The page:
Since it is quite a distance from Cartagena to the island of Aruba, we didn’t arrive at the island until 1:00 PM. Unfortunately, it was Sunday so most of the non-tourist shops in Oranjestad were closed.
Aruba is a small Caribbean island (54 sq mi/140 km2) located 25 km north of the coast of Venezuela. Until 2010 it was part of the Dutch Antilles, an autonomous country within the Kingdon of the Netherlands. The Dutch Antilles included Aruba, Bonaire, and Curaçao in the western Caribbean and Sint Maarten, Saba, and Sint Eustatius in the eastern Caribbean. The islands are now independent but remain a part of the kingdom of the Netherlands. The terrain is mostly flat with a few hills. There is little in the way of vegetation or outstanding physical features and no inland water. Aruba's best-known geographical feature is its white-sand beaches. The cruise ship port is in Oranjestad, the capital city. We disembarked and headed for the taxi area and downtown Oranjestad. We hired a taxi to take the four of us on a tour of the island.
Our taxi took us away from the port area. Our first sightseeing stop was at Mount Hooiberg. This is one of the highest spots on the island with an elevation of 188 meters. There is a set of stairs leading to the top. Since it was very hot and sunny only Mary Ann climbed very far up the hill.
This is the van that took us on our tour of Aruba. Our next stop was at the Casibari Boulders just north of Hooiberg. These are reddish brown tonalite rocks. Many of them are wind carved. There is no plausible explanation yet for the presence of these unusual wind-carved boulder formations on a flat sandy island.
Nancy and Melissa examine a plant at the base of the boulders. The leaf structure indicated that it is a relative of a caragana. On the path up the boulders several of the rocks contained interesting fossils. Up near the top of the boulders there was an iguana sunning himself on the rocks.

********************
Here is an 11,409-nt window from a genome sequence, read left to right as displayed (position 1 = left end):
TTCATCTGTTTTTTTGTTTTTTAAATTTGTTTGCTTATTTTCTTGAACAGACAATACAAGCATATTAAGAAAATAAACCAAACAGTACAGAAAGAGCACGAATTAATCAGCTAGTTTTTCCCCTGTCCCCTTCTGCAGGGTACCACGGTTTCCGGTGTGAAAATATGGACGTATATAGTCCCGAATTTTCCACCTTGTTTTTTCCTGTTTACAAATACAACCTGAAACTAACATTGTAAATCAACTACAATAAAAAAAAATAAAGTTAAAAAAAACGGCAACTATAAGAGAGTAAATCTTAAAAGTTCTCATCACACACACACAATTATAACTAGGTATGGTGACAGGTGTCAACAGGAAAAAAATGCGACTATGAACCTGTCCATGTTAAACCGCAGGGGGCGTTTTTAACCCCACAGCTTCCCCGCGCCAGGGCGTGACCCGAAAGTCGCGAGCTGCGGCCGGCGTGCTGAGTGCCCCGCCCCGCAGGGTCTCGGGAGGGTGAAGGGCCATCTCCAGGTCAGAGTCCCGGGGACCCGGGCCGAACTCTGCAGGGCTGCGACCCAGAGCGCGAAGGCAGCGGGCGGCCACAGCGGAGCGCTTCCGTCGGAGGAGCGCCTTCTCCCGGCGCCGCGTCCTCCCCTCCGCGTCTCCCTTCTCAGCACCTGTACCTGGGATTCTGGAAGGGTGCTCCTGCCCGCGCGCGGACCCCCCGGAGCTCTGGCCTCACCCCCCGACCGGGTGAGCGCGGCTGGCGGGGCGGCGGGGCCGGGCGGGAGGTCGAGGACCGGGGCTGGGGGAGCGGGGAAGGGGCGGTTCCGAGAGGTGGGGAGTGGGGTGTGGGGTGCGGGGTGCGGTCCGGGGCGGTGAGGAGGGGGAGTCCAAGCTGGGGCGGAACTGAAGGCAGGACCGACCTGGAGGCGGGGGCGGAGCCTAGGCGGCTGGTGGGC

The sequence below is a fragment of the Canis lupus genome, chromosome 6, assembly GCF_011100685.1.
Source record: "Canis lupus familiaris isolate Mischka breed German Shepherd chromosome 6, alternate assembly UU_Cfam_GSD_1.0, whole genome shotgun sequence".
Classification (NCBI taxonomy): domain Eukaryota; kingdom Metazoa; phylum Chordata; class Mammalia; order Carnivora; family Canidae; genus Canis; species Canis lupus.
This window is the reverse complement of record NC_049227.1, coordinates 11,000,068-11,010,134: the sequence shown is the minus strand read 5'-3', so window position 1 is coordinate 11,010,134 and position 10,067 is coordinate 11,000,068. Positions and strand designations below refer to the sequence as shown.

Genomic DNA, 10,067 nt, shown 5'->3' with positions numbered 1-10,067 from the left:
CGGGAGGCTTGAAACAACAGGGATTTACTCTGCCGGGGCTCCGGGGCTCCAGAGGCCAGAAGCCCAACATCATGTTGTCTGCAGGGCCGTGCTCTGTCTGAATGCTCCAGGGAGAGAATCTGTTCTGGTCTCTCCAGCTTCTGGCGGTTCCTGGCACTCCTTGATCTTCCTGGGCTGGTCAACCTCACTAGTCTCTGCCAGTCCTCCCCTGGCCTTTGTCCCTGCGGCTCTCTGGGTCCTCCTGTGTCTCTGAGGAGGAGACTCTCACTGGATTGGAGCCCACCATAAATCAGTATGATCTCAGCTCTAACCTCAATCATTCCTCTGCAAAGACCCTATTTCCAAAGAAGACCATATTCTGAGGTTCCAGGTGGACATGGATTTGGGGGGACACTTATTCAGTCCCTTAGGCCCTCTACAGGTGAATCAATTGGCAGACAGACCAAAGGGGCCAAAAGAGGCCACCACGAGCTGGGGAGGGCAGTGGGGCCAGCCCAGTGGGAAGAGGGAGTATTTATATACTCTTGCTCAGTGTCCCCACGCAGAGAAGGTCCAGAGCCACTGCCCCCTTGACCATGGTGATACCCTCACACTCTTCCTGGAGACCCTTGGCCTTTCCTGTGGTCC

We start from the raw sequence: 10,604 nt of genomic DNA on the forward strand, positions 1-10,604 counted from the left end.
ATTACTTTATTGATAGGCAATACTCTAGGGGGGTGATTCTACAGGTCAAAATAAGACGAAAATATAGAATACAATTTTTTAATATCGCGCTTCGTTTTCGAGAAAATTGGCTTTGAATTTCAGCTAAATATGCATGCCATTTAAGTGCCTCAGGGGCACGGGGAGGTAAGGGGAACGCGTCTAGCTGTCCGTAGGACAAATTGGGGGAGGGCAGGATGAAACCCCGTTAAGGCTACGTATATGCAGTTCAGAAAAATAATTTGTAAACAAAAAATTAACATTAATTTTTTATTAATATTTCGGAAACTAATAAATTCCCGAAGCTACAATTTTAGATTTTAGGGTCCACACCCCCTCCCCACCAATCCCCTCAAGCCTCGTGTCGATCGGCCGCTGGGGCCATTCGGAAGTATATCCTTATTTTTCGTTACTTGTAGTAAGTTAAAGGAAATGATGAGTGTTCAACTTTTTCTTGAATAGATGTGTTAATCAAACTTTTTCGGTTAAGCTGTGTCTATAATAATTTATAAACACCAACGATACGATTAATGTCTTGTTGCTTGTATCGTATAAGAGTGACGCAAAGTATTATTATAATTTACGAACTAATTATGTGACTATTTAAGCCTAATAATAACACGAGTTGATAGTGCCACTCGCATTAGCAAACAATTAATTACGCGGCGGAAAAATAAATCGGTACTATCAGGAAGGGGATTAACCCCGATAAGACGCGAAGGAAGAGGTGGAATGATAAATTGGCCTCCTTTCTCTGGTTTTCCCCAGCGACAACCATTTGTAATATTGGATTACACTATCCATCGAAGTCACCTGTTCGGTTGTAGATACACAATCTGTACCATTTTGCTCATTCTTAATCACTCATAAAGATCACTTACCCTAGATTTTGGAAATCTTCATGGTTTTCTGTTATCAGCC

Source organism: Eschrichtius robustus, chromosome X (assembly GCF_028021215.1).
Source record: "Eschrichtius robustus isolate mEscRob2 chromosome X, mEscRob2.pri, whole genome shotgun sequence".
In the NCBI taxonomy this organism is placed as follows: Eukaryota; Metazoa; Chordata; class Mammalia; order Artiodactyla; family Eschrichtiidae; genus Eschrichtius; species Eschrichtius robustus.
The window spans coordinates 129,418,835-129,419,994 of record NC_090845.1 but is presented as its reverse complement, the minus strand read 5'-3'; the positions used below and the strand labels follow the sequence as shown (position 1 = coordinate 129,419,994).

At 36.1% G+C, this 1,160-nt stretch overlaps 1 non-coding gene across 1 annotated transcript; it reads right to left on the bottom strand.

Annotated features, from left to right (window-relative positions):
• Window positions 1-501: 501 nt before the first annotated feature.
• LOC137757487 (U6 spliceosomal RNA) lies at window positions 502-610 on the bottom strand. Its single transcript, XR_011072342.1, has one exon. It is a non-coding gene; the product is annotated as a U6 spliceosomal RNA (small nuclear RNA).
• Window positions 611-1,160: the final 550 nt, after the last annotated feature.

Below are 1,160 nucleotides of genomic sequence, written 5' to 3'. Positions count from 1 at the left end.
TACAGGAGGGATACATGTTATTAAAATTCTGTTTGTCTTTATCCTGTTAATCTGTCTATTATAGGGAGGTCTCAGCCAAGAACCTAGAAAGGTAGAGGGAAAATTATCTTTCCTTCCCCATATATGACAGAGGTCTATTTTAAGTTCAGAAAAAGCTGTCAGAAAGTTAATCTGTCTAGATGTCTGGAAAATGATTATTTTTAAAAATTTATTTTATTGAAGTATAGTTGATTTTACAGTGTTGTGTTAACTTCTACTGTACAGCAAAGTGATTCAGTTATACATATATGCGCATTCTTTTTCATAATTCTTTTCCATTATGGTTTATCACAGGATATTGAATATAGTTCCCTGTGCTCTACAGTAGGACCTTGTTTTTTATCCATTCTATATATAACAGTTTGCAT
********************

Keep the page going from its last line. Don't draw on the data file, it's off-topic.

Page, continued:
You can see all across the island including Mount Hooiberg from the top of the Casibari Boulders. Mary Ann seemed to enjoy the view. As we headed toward our next stop we passed a subdivision with neat, brightly colored houses.
The first photo shows one of the old-style houses on Aruba. It was built around 1915. The windows have no glass and there is a large wood-burning stove and oven. Near the north side of the island is the chapel of Our Lady of Alto Vista. The present chapel at Alto Vista was completed in 1952 and stands in the same location as the original chapel, built by Domingo Silvestre, an Indian from Santa Ana de Coro, Venezuela, in 1750. The Chapel is at the end of a winding road dotted with crosses to mark the stations of the cross.
The interior of the Chapel is well kept. There is a plaque near the altar describing the history of the Chapel. There is a labyrinth behind the Chapel that Nancy remembered from a previous visit in 2007. At that time it was neat and tidy. Unfortunately, at present the labyrinth seems to be unused and has become overgrown and unkempt.
We stopped briefly to take a photo of a property that had a very elaborate Christmas display that included several nativity scenes as well as wreaths and Santa Clauses. We drove past several resorts and timeshare developments. Several were still under construction.
We visited the California lighthouse on the northwest tip of the island. As we drove back along the shore we passed a sailing ship used for tours of the coast as well as several of the island’s many fine white-sand beaches.
The above map of Aruba shows our tour route of the north western part of Aruba. Very few tour operators offer tours of the eastern part of the island.